If there’s anything this year has taught us, it’s that we’re more divided than ever. Whether it’s fanboy arguments over Android versus iOS, Republicans versus Democrats, or shutdowns versus opening the economy, we seemingly can’t agree on anything. Well, except for one thing: 2020 is a dumpster fire that we all can’t wait to see in our rear view mirror.
The coronavirus pandemic, which has infected 60 million people around the world and led to roughly 258,000 deaths in the US alone, forced an economic shutdown that eliminated more than 22 million jobs in March and April. It’s also forced a shift in how we live our lives, which we’re largely spending at home out of fear of either contracting or spreading the disease. That’s led to a particularly , with millions of people unable to spend time with their loved ones.
It’s around this time of the year that CNET traditionally unveils its «Tech Turkeys,» our annual roundup of the biggest flops in tech. What started out as good-natured ribbing of the tech industry was a list that transformed into something much darker. IN recent years, we’ve seen a YouTuber running into a dead body, multiple claims of sexual harassment and enough hacks to keep us up at night.
The Turkeys weren’t fun anymore.
The shift in tone coincided with the broader skeptical and critical look we’ve all begun to take when it comes to technology in general and to the influence that massive tech companies have on our lives. The «Turkeys» aren’t exactly outliers when CNET is regularly covering issues like how technology is. Given the darkness all around us, I wanted to focus on the year’s more conventional tech flops. But I couldn’t ignore the heavier issues out there.
For the sake of simplicity, I’ll be breaking them down by themes, with a few different examples under each category.
So without further ado, here are this year’s Tech Turkeys, from most to least offensive.
So I know this wasn’t supposed to get heavy, but the amount of bizarro information that spread over Facebook, Twitter and YouTube is worth mentioning. I give credit to these companies for finally being more proactive about combating the raft of hoaxes that popped up on their networks, but the fact that some of these gained enough traction that we had to publish articles debunking them is a worrisome sign. Some of the wilder unfounded claims include:
Facebook, Twitter and YouTube buckled down and got more aggressive during the election, flagging posts from anyone — including President Donald Trump — who tried to spread misinformation. Better late than never.
The coronavirus impact
The coronavirus isn’t just a «Turkey,» it’s a world-changing disaster. So I’m not talking about the pandemic itself, but more the weirdness that came out of it. That includes:
Now we’re getting to an old-fashioned tech flame-out. Quibi was backed by $1.75 billion in funding and big names like Hollywood power player Jeffrey Katzenberg and former Hewlett-Packard CEO Meg Whitman. It also had a quirky plan — charge $5 a month for slickly produced short videos originally designed to only be played on your phone.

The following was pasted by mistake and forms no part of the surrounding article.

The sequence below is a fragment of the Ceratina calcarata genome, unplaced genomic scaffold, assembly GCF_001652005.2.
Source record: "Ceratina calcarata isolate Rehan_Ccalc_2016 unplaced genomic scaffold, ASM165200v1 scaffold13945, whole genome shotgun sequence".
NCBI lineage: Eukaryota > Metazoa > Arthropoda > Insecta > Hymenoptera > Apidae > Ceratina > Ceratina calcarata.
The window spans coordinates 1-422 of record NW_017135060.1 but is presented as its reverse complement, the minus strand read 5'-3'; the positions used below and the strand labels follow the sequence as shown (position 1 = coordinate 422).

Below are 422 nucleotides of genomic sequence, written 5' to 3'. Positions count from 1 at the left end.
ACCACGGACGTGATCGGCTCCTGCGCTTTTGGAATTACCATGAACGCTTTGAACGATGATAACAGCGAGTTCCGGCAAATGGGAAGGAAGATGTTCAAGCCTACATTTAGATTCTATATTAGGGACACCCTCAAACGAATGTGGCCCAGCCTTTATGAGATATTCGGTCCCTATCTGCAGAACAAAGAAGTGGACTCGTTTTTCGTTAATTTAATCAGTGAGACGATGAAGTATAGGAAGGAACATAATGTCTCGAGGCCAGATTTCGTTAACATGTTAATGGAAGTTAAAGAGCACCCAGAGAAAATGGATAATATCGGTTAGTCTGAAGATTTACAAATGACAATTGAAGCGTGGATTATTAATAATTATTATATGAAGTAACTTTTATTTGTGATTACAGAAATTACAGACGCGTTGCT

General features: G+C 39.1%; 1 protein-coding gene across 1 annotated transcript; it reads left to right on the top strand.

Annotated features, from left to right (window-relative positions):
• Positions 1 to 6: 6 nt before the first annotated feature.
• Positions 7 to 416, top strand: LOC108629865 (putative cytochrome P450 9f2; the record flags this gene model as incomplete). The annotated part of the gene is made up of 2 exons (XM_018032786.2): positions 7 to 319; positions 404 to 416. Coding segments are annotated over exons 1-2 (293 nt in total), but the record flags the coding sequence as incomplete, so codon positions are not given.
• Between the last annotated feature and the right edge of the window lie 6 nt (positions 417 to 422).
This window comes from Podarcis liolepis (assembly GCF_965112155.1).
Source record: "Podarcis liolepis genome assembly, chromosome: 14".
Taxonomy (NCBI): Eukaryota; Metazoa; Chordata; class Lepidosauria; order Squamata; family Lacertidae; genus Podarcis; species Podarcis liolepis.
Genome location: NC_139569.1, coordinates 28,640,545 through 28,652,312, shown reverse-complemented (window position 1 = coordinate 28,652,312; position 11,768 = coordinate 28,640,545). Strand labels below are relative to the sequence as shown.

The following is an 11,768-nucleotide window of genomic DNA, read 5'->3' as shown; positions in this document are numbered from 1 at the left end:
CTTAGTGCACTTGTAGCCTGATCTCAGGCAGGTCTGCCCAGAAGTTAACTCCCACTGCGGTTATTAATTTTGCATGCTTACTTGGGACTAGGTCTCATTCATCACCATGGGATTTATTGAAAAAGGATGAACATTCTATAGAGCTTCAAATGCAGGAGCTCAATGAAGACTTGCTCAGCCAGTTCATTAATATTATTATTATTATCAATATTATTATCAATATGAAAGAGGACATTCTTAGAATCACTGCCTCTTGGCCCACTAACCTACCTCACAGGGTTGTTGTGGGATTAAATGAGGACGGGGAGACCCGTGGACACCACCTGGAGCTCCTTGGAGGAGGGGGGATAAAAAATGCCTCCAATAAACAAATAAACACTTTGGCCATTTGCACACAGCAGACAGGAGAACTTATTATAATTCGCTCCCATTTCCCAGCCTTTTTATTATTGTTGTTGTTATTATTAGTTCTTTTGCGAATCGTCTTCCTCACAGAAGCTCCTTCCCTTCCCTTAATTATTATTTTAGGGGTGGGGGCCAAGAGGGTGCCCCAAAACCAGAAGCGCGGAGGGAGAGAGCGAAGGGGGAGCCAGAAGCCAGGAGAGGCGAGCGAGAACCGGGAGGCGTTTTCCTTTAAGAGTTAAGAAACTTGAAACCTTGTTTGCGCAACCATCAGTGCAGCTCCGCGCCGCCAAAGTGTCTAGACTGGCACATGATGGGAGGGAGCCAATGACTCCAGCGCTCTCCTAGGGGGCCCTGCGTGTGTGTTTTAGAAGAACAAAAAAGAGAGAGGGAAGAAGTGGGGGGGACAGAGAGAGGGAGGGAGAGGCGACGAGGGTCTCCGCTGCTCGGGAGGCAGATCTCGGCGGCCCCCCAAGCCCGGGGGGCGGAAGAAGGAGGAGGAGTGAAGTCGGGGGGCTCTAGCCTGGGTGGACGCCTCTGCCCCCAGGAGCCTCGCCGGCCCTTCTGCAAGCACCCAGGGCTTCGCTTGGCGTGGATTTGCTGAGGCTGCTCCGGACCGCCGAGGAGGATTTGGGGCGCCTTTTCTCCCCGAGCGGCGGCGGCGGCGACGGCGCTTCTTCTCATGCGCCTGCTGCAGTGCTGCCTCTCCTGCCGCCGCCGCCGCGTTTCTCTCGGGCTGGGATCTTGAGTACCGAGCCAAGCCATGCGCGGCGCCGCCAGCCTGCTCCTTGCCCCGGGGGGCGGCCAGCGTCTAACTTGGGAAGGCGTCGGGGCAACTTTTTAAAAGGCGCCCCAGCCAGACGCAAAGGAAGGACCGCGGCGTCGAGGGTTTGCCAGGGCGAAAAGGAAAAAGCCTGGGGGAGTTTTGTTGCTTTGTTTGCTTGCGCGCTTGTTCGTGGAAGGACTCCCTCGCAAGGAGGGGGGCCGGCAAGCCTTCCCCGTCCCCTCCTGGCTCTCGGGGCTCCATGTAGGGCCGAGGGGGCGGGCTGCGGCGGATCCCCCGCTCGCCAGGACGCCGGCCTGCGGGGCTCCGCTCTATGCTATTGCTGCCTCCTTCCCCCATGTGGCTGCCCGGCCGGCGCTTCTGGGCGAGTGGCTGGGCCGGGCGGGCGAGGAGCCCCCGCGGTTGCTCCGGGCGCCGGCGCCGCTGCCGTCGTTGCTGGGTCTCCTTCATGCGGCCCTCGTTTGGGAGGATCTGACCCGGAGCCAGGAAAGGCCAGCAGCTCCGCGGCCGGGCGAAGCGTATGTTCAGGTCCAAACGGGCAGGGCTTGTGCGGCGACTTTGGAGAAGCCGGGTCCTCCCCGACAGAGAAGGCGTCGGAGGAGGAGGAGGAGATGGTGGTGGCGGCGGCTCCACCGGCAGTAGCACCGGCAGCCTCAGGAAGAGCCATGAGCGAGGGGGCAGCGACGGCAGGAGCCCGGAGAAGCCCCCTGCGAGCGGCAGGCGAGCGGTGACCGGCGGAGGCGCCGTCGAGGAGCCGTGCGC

It turns out, people don’t necessarily stare at their screens when they’re locked down in their homes. And there’s another little site that offers a few short videos for free — YouTube. Meanwhile, there were seemingly 50 other streaming services that launched over the last year, all competing for your dollars.
The result: Quibi flamed out after just seven months, with Whitman and Katzenberg apologizing and returning much of the funding. You have to give them credit for pulling the plug before it got really ugly.
TikTok itself continues to be a social media phenom, but its success has drawn the scrutiny of Trump, who has railed against the Chinese-owned platform as a security risk for Americans.
Trump signed an executive order requiring TikTok to be sold to US ownership or risk being shut down in this country, forcing parent ByteDance to scramble to find suitors. Oracle and Walmart stepped up with a proposed deal to buy a stake in TikTok, which would be spun off as its own entity. The deal seemed to get Trump’s blessing, but then the elections happened, and the president seemed to forget about the issue.
The Committee on Foreign Investment in the United States, or CFIUS,, so the fate of TikTok remains in the air. The whole situation is just bizarre.
2020 was supposed to be a big year for gaming. And with the arrival of the PlayStation 5 and and , it is. But that doesn’t mean the gaming world didn’t see its share of flops.
- The next-generation consoles are poised to be hot items this holiday — but maybe too hot. Good luck trying to snag one with supplies limited. The PS5 went on preorder without any notice, despite Sony saying it’d give us ample warning (Walmart is at least partly to blame on that one).
- The new standard price for next-generation games appears to be $70, $10 more than the previous generation. That’s exactly what people dealing with a recession need right now.
- Microsoft’s big launch title for the Series X, Halo Infinite, was delayed after initial gameplay was widely planned for looking unpolished and incomplete.
- Marquee AAA title Cyberpunk 2077 getting delayed was bad enough, but gamers were heated up enough to send death threats to the developers. Not cool.
- There was light-hearted mockery of the respective designs of the new consoles. The PS5 is definitely a statement piece, while the Xbox Series X was fodder for memes.
Twitter’s scary hack
CNET will be doing a separate roundup of hacks later this year, but one of the biggest — and scariest — was the Elon Musk, Bill Gates, Kanye West, Barack Obama and other famous tech executives, entertainers and politicians.that snagged
Was it to spread misinformation or swing the election? No, the hackers perpetrated this massive hack to push a Bitcoin scam.